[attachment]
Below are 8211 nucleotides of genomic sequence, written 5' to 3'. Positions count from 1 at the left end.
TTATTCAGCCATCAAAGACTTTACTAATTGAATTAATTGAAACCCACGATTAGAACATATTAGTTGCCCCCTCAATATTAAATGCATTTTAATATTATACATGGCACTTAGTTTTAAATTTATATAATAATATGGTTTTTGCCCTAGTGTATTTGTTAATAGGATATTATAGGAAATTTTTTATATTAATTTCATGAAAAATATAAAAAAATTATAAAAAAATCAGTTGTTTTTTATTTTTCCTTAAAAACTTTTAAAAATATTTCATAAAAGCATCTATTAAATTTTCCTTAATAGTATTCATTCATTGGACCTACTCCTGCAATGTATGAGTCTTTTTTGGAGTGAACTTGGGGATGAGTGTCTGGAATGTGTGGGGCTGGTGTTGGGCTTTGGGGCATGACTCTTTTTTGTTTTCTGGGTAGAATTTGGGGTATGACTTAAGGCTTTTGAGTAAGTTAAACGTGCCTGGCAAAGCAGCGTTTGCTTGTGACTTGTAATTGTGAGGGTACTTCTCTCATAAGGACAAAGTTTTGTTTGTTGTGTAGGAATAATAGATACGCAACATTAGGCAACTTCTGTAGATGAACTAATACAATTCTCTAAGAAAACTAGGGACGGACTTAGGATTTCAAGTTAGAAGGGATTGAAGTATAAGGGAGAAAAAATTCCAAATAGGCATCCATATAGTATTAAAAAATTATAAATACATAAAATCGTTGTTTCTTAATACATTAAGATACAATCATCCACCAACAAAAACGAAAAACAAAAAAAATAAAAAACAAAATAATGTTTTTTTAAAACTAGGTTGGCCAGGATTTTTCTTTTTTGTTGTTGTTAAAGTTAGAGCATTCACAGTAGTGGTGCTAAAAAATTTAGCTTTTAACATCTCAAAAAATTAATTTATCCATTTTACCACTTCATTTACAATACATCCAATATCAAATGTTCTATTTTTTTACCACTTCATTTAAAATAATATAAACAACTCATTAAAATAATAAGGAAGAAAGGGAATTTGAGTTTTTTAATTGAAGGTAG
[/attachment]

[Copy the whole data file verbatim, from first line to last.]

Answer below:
Below are 8211 nucleotides of genomic sequence, written 5' to 3'. Positions count from 1 at the left end.
TTATTCAGCCATCAAAGACTTTACTAATTGAATTAATTGAAACCCACGATTAGAACATATTAGTTGCCCCCTCAATATTAAATGCATTTTAATATTATACATGGCACTTAGTTTTAAATTTATATAATAATATGGTTTTTGCCCTAGTGTATTTGTTAATAGGATATTATAGGAAATTTTTTATATTAATTTCATGAAAAATATAAAAAAATTATAAAAAAATCAGTTGTTTTTTATTTTTCCTTAAAAACTTTTAAAAATATTTCATAAAAGCATCTATTAAATTTTCCTTAATAGTATTCATTCATTGGACCTACTCCTGCAATGTATGAGTCTTTTTTGGAGTGAACTTGGGGATGAGTGTCTGGAATGTGTGGGGCTGGTGTTGGGCTTTGGGGCATGACTCTTTTTTGTTTTCTGGGTAGAATTTGGGGTATGACTTAAGGCTTTTGAGTAAGTTAAACGTGCCTGGCAAAGCAGCGTTTGCTTGTGACTTGTAATTGTGAGGGTACTTCTCTCATAAGGACAAAGTTTTGTTTGTTGTGTAGGAATAATAGATACGCAACATTAGGCAACTTCTGTAGATGAACTAATACAATTCTCTAAGAAAACTAGGGACGGACTTAGGATTTCAAGTTAGAAGGGATTGAAGTATAAGGGAGAAAAAATTCCAAATAGGCATCCATATAGTATTAAAAAATTATAAATACATAAAATCGTTGTTTCTTAATACATTAAGATACAATCATCCACCAACAAAAACGAAAAACAAAAAAAATAAAAAACAAAATAATGTTTTTTTAAAACTAGGTTGGCCAGGATTTTTCTTTTTTGTTGTTGTTAAAGTTAGAGCATTCACAGTAGTGGTGCTAAAAAATTTAGCTTTTAACATCTCAAAAAATTAATTTATCCATTTTACCACTTCATTTACAATACATCCAATATCAAATGTTCTATTTTTTTACCACTTCATTTAAAATAATATAAACAACTCATTAAAATAATAAGGAAGAAAGGGAATTTGAGTTTTTTAATTGAAGGTAG